I find her to be a very impressive young woman. After reading some comments on another site which suggested she could all ready dance I did a little looking around. She has 13 videos and can also sing a song and do a bit of composing.
posted by rmhsinc at 9:54 AM on July 10, 2013 [1 favorite]


I did a 365 project and saw for myself the effects of "five minutes daily," and it's pretty eye-opening. This is a great time-lapse to illustrate it. I wish she'd incorporated more footage to illustrate the progression...but yeah, she was pretty sharp already by day 30, and some of that's likely talent.
posted by cribcage at 9:57 AM on July 10, 2013 [1 favorite]


If you want in on a way to master dancing even faster, just follow my one-step program:

1. Exclusively dance to folk punk, only while drunk.

You can thank me later.
posted by [expletive deleted] at 9:58 AM on July 10, 2013 [1 favorite]


Dancing is awesome. This girl is awesome. Awesome.
posted by orme at 10:01 AM on July 10, 2013 [2 favorites]


I'm glad she's more confident moving her body, but people who love to dance, just dance. You don't need to approach it like a science fair project.

Ah. That's why I suck at dancing. I don't love it enough. Maybe if I tried loving it harder?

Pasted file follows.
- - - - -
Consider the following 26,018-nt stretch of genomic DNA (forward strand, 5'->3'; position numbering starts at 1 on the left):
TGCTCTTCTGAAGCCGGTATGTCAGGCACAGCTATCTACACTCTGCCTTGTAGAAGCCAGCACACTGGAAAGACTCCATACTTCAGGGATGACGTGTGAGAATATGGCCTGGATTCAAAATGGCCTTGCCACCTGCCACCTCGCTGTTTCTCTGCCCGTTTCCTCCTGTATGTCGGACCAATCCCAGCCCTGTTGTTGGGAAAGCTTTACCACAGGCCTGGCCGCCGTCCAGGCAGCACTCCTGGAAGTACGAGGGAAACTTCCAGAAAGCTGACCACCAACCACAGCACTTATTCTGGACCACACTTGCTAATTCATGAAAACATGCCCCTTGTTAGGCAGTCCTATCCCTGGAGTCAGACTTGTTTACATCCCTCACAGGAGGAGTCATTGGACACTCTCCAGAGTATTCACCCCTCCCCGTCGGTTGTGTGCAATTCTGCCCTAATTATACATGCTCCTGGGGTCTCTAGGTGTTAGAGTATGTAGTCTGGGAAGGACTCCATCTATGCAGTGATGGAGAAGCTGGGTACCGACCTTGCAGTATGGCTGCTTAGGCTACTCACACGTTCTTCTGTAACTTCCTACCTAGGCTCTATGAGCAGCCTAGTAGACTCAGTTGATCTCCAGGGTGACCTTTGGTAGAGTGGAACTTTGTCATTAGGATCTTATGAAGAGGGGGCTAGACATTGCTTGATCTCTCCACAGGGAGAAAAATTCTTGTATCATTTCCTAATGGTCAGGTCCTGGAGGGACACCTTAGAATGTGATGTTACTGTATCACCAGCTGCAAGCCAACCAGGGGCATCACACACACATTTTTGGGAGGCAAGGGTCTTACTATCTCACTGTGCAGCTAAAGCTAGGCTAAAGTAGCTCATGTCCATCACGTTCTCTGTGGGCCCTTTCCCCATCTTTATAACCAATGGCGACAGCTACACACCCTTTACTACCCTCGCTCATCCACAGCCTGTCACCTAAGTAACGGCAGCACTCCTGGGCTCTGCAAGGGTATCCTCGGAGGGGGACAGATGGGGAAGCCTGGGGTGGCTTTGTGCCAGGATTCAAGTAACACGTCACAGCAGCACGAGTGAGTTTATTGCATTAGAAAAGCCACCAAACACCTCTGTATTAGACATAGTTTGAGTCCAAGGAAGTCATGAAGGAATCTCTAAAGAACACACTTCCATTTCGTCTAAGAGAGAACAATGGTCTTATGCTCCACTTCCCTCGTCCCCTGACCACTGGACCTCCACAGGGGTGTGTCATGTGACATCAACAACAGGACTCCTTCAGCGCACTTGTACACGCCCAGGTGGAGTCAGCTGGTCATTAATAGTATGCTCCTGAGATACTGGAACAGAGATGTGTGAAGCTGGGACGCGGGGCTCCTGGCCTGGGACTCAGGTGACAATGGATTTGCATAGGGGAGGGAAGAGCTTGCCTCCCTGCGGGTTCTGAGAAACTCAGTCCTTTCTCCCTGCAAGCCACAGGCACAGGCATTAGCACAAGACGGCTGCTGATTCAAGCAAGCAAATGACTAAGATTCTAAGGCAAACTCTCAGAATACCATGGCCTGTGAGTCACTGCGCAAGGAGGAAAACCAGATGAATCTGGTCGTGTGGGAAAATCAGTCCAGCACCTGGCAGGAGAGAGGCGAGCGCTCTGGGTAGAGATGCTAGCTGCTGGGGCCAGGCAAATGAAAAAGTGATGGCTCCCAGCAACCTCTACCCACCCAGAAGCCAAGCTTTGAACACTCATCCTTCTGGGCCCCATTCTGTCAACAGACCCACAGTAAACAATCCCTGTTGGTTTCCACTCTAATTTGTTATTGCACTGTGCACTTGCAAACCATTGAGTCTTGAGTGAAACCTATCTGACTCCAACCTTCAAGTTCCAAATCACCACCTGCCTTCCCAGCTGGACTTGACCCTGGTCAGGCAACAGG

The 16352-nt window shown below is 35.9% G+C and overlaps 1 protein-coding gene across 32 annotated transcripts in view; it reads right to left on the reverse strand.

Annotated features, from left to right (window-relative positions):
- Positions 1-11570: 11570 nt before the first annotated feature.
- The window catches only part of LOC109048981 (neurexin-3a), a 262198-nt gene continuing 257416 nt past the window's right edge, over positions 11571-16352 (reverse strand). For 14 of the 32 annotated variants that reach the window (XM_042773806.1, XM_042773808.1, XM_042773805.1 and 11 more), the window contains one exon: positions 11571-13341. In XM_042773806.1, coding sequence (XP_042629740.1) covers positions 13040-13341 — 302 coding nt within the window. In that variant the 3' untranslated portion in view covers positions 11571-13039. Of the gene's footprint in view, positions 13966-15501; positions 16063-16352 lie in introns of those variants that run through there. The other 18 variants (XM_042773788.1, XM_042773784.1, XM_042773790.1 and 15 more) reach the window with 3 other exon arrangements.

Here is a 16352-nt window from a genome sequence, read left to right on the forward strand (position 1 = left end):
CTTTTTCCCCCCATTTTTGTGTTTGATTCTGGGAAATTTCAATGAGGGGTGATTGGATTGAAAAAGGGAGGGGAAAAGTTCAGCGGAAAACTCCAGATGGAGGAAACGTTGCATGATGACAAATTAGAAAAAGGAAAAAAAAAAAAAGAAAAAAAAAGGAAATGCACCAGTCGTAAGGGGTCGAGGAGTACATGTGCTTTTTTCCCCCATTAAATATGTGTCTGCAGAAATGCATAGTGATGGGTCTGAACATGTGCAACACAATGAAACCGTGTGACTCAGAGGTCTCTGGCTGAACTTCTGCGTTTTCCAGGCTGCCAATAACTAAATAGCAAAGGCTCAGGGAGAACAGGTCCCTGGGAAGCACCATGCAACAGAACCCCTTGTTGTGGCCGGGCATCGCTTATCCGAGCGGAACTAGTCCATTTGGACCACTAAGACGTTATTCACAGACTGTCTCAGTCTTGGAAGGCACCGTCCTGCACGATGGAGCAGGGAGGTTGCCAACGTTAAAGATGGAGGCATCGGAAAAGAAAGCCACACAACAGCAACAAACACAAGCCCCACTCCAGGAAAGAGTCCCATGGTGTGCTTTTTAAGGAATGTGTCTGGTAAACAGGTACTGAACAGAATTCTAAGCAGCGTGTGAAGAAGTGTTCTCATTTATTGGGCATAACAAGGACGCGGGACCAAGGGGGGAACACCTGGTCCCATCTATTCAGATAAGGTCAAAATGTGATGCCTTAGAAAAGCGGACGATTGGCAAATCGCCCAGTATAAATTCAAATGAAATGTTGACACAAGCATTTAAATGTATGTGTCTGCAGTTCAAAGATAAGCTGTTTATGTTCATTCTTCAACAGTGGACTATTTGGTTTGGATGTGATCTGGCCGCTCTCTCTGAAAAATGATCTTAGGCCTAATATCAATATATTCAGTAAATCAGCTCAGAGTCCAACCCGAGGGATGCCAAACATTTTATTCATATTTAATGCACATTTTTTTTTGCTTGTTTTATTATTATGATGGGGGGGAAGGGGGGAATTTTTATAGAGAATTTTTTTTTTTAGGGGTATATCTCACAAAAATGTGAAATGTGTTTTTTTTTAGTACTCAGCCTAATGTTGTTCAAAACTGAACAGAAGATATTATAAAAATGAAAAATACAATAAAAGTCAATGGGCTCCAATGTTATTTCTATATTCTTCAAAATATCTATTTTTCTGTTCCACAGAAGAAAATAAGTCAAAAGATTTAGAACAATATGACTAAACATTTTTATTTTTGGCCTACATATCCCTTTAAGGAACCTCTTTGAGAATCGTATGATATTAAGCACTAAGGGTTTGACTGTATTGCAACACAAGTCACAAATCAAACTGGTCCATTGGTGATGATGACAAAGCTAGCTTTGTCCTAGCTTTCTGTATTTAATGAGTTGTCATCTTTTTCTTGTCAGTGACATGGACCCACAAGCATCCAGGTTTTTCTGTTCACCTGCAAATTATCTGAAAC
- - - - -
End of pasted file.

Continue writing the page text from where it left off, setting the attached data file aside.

posted by straight at 10:14 AM on July 10, 2013 [10 favorites]


i used to go raves when i was younger. i was good rave dancing - it's kind of like hippie dancing, waving things around and flailing about gracefully. people used to come up to me and say how they liked to watch me dance (i'm sure it had nothing to do with any, um, uh, "enhanced perceptions" on their part.)

when i got older and single a few years back, i started going to some clubs downtown. club dancing is WAAAYYY diff.

i had a friend teach me how to dance WITH a person and how to not flail about. and how to shake my booty.

i did indeed practice. with a mirror in my bedroom and listeing to club music wearing my club outfits.

practice helps.

that's cool she made this so everyone knows that it's not necessarily just a "thing" you do, but a skill you practice and get better at.
posted by sio42 at 10:15 AM on July 10, 2013 [1 favorite]


I'm just saying it's NOT something "any of us" could do.

You just have to define a realistic goal and break it down into achievable sets. And find time to dedicate to it that you can actually live with.

Don't let "can't" define the goal for you. Look at whats possible for you and, most importantly, look at what you want.
Some goals are self-sustaining goods. Just learning to dance has all kinds of physical/health benefits.
I catch this with martial arts all the time. This style is better. Joe MMA kicks everyones ass. Yadda yadda.
Well, y'know, not everyone plans on winning a title belt or operating in a combat zone so you don't need to spend 1/2 your day in the gym to benefit from learning more about moving your body in a fluid manner, gaining physical confidence, cardio health, etc. etc.

Of course, I dance like a spastic horse, so there are finer points I'm probably missing.

But presuming a subjective standard before putting it in terms of what you yourself can and can't do is like arguing anything less than training for the NYCB or the Bolshoi isn't worth doing.